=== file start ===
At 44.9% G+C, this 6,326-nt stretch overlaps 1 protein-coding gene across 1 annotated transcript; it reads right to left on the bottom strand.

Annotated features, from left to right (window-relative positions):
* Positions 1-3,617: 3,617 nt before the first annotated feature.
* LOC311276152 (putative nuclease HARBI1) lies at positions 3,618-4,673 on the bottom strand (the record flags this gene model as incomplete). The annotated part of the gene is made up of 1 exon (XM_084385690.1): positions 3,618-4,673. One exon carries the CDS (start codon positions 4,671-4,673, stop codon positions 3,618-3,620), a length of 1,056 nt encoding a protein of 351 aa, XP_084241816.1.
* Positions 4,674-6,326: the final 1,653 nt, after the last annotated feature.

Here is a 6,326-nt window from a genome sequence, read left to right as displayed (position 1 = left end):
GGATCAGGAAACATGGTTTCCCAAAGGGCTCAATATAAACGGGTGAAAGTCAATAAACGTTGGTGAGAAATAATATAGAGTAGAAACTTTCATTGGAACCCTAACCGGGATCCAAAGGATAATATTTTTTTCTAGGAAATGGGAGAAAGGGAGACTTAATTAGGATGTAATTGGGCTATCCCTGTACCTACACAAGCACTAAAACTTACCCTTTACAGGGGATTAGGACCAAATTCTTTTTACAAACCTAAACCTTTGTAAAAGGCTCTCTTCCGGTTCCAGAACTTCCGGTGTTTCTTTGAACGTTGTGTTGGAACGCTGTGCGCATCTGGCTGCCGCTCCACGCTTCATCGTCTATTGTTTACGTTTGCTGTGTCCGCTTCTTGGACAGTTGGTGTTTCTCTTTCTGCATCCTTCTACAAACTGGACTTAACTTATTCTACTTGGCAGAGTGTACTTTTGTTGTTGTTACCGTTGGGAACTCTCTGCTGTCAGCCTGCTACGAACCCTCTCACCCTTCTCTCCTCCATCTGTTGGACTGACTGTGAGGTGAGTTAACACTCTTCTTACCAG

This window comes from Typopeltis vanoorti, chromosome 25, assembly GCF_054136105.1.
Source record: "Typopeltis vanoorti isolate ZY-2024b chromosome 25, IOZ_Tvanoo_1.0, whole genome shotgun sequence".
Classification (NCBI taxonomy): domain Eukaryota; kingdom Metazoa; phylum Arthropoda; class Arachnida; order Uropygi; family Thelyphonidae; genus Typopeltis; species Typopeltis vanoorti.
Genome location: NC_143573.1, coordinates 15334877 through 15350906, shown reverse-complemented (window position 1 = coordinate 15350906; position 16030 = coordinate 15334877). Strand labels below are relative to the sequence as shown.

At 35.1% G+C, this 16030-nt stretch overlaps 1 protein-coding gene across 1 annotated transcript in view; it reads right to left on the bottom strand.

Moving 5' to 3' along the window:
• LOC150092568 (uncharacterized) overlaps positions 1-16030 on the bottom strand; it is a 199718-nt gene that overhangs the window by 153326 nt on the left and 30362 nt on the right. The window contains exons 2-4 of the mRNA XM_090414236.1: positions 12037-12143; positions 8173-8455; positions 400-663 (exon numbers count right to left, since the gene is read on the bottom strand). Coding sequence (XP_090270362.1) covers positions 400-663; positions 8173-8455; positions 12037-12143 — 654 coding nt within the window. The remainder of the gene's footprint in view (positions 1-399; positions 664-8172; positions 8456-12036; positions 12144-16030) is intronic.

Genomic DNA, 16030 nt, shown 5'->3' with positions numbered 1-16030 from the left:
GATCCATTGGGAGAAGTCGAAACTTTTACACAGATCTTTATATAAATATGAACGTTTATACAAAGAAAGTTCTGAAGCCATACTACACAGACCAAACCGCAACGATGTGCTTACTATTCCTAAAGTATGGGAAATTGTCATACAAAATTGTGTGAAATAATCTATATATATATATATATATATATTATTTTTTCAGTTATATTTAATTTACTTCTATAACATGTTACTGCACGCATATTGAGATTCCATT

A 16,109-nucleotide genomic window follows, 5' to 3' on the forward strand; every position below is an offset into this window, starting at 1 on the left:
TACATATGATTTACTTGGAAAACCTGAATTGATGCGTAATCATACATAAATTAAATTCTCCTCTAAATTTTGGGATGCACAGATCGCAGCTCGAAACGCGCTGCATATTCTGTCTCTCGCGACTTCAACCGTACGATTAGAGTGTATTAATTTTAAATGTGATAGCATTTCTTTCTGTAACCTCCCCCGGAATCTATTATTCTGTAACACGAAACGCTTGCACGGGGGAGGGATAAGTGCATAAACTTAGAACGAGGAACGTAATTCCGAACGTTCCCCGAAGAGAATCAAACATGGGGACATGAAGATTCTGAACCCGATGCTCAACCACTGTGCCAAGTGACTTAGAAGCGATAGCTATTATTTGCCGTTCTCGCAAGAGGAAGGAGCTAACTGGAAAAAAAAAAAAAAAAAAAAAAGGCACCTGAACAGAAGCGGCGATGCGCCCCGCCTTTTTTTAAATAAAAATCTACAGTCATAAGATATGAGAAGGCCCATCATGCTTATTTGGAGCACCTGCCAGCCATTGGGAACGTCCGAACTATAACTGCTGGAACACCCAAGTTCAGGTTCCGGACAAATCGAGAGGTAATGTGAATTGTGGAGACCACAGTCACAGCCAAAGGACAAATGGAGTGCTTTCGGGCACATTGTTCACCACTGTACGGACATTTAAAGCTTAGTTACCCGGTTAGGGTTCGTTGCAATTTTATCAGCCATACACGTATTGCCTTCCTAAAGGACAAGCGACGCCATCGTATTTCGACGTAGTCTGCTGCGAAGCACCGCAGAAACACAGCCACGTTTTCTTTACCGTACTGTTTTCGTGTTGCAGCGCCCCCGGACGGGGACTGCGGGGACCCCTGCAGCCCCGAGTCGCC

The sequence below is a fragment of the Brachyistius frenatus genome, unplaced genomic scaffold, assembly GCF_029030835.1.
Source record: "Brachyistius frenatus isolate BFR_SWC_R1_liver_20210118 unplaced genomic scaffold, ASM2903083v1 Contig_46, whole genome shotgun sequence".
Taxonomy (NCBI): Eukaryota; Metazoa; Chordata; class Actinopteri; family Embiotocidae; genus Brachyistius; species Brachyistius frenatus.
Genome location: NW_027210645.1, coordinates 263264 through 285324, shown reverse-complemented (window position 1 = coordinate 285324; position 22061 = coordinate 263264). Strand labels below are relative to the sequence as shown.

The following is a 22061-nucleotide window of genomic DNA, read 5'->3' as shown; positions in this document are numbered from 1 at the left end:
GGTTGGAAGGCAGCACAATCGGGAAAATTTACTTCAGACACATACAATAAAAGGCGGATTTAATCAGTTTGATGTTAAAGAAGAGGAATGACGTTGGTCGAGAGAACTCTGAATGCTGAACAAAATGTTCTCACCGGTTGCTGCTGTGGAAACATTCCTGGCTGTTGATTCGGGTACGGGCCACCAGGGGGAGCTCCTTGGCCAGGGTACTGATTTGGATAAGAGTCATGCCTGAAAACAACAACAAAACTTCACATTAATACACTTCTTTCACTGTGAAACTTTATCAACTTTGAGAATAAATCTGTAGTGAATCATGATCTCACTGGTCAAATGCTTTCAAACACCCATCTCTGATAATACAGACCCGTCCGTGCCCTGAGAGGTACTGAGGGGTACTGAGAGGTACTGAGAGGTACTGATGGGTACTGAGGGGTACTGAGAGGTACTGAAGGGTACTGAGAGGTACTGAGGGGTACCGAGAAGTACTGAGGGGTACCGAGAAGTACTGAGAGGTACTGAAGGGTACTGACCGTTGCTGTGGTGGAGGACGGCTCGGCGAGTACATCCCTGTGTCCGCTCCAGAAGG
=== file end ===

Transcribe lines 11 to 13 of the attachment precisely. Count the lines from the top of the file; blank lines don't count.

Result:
Genome location: NC_143573.1, coordinates 15334877 through 15350906, shown reverse-complemented (window position 1 = coordinate 15350906; position 16030 = coordinate 15334877). Strand labels below are relative to the sequence as shown.

At 35.1% G+C, this 16030-nt stretch overlaps 1 protein-coding gene across 1 annotated transcript in view; it reads right to left on the bottom strand.

Moving 5' to 3' along the window: